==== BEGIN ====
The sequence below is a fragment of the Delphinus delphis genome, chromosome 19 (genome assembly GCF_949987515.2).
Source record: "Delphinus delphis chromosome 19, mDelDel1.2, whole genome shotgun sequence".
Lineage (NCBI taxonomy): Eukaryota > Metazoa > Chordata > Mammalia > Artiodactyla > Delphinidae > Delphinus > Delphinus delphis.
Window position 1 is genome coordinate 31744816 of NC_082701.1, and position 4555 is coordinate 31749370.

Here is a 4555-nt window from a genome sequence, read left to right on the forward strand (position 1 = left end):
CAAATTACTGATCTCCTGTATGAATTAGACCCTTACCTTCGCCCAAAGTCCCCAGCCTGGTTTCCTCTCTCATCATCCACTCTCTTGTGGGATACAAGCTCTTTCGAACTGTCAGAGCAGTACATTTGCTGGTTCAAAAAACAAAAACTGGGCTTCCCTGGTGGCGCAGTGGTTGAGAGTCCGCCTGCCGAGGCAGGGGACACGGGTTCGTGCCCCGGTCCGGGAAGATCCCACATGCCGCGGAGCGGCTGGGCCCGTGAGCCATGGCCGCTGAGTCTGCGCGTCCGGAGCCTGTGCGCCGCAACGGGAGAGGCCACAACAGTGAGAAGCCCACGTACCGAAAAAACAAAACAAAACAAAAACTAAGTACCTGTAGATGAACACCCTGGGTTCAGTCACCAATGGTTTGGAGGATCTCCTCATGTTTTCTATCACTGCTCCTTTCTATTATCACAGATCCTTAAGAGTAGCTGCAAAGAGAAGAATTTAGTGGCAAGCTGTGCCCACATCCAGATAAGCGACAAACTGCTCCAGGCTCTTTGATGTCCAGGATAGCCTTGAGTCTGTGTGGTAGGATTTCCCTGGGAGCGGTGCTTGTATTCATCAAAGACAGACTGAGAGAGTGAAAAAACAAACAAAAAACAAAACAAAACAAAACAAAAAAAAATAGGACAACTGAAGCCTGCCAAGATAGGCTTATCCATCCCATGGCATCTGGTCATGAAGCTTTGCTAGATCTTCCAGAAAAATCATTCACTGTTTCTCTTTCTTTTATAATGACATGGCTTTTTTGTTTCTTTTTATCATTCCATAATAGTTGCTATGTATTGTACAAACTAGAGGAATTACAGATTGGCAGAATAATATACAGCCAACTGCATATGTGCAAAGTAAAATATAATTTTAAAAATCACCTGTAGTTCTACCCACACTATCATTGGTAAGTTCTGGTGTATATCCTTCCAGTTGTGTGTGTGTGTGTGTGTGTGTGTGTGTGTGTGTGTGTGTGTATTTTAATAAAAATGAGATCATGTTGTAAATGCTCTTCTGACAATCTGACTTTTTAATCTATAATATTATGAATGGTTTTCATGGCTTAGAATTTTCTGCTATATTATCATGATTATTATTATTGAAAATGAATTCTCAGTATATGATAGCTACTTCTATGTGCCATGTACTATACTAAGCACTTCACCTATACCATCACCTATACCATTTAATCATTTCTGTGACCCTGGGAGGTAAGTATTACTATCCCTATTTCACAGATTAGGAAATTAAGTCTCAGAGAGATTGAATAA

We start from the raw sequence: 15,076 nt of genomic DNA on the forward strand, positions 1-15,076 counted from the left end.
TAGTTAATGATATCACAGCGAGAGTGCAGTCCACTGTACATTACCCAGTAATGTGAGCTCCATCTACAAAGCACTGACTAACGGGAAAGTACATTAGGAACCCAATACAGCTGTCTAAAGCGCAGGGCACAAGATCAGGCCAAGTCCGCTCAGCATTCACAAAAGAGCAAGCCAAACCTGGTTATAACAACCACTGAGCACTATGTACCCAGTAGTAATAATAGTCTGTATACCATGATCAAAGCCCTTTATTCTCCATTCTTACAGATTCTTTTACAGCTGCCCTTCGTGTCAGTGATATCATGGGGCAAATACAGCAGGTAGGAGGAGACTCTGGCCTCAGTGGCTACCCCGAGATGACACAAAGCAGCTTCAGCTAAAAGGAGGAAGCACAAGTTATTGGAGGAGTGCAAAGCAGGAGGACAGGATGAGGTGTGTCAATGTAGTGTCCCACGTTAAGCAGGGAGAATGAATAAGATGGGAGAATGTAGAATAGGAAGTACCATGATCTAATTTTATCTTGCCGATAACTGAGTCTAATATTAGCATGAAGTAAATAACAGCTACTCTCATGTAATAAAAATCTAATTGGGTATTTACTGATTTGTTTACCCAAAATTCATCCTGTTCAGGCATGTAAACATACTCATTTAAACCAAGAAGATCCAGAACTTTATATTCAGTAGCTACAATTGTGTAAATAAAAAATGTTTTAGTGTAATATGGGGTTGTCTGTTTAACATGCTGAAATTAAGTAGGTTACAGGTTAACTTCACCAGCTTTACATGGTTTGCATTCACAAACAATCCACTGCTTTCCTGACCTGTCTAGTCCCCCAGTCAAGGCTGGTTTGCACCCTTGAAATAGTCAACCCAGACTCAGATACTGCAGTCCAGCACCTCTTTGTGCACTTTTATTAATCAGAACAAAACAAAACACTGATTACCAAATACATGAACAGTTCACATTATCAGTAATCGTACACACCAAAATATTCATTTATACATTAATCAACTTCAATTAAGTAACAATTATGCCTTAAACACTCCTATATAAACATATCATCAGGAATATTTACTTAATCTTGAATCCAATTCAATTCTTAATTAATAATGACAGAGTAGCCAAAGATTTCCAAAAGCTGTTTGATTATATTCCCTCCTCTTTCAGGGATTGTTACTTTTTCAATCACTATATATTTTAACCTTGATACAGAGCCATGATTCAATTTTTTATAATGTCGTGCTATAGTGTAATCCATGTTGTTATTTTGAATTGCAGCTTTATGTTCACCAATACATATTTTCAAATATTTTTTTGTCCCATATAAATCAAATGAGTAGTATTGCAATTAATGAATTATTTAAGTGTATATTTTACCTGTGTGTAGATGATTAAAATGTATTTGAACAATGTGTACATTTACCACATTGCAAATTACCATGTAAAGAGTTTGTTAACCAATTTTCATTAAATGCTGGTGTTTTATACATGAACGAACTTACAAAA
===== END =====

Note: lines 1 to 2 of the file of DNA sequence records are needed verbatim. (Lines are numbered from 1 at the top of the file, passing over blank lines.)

The sequence below is a fragment of the Delphinus delphis genome, chromosome 19 (genome assembly GCF_949987515.2).
Source record: "Delphinus delphis chromosome 19, mDelDel1.2, whole genome shotgun sequence".